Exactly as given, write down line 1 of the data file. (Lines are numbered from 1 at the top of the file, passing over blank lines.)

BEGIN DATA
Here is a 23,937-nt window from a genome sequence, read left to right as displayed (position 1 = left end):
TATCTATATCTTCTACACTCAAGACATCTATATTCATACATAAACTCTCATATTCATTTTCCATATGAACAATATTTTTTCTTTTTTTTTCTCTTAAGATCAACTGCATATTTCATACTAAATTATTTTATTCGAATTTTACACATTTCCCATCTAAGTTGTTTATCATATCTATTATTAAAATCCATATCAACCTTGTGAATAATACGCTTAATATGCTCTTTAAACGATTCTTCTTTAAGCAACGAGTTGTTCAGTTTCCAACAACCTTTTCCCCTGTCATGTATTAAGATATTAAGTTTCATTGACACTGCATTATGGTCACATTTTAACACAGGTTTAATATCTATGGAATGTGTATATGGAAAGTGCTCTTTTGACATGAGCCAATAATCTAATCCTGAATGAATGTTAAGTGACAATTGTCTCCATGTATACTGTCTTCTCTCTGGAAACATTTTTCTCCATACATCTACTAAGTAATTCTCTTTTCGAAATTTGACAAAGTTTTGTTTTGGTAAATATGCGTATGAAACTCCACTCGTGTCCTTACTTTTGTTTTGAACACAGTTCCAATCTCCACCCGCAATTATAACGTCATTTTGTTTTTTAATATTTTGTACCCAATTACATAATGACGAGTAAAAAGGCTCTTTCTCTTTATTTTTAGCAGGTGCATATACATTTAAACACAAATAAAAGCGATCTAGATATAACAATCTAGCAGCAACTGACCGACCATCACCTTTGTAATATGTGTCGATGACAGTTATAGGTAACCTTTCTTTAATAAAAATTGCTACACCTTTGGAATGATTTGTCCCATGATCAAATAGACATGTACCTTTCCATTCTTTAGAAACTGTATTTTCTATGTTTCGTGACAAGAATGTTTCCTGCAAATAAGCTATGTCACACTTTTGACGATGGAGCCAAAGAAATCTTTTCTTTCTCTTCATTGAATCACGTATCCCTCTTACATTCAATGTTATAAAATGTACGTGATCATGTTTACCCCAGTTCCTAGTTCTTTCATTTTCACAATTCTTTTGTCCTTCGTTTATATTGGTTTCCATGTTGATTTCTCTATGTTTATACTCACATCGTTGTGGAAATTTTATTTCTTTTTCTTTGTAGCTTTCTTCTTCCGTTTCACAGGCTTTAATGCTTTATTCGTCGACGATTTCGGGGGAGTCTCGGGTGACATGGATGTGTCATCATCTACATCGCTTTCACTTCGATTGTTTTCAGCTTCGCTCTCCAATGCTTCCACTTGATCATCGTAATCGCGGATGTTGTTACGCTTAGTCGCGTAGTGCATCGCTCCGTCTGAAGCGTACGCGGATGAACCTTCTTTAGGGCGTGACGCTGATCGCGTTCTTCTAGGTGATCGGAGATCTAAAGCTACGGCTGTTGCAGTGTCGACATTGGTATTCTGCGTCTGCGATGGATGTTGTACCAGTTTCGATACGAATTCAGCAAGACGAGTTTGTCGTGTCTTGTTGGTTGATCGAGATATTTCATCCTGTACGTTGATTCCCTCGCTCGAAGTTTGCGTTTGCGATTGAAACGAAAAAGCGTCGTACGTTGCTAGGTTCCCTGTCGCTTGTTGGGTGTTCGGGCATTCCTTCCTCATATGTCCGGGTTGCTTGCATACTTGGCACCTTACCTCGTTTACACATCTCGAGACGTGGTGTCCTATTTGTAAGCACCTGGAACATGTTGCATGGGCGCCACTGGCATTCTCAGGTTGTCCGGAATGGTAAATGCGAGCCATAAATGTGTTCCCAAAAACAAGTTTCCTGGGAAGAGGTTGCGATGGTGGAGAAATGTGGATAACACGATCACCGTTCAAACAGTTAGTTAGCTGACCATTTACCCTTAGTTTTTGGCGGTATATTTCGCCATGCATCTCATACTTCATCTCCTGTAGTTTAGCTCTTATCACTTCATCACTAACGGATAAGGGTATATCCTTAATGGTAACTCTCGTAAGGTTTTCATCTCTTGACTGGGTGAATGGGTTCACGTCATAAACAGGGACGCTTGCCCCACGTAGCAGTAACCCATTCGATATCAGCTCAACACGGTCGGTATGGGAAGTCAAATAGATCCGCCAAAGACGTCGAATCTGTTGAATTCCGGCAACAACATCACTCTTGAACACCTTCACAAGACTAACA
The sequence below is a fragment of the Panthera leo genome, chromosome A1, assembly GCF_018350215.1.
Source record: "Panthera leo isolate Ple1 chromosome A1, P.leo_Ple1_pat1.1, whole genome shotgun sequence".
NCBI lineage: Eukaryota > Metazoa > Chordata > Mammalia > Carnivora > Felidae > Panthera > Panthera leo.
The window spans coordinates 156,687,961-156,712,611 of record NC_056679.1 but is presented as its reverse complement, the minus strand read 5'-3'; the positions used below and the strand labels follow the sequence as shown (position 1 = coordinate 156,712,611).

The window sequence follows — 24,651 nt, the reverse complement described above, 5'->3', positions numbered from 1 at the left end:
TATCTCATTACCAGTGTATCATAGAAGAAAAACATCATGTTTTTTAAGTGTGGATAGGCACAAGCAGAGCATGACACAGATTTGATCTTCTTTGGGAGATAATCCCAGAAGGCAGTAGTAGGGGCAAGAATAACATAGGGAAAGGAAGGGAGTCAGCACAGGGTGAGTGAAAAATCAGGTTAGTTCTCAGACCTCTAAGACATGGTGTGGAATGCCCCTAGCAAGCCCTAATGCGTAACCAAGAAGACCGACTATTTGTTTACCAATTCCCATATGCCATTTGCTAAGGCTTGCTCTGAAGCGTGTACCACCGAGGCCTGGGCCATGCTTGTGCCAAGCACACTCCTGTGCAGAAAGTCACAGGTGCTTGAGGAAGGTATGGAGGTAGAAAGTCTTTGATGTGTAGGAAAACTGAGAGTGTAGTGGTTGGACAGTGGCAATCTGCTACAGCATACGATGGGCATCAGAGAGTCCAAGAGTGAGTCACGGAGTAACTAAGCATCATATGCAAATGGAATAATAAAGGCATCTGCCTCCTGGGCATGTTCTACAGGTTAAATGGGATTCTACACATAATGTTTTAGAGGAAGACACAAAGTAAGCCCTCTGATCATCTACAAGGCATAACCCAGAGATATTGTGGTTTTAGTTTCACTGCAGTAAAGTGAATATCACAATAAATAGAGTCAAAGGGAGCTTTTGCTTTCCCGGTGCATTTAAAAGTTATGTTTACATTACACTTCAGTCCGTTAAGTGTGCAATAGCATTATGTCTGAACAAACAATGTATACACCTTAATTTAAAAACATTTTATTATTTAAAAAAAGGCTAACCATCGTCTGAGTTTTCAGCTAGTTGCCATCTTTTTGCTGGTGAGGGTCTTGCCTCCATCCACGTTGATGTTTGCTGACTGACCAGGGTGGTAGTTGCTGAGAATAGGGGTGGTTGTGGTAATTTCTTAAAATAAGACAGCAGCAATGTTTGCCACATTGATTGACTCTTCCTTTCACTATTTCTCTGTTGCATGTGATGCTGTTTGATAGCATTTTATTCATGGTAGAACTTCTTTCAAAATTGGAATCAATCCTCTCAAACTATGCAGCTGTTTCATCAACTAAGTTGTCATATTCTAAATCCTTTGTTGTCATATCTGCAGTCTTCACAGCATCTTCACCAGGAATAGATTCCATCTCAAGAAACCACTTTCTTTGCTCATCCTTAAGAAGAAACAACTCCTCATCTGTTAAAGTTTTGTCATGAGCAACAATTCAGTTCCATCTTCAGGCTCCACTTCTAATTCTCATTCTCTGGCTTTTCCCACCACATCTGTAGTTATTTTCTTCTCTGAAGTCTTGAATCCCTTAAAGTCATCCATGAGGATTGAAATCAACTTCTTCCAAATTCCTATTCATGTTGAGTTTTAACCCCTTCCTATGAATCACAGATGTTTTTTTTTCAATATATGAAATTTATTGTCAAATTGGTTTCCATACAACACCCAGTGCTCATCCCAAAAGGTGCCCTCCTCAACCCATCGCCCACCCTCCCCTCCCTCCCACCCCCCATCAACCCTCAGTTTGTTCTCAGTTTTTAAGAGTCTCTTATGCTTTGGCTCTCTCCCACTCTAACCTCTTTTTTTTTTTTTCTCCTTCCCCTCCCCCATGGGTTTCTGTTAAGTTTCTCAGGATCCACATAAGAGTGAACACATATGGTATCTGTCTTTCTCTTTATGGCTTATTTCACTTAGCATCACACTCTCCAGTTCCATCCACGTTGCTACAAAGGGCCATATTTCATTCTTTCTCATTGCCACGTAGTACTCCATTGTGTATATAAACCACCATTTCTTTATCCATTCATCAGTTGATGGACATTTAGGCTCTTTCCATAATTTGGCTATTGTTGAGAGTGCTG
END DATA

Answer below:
Here is a 23,937-nt window from a genome sequence, read left to right as displayed (position 1 = left end):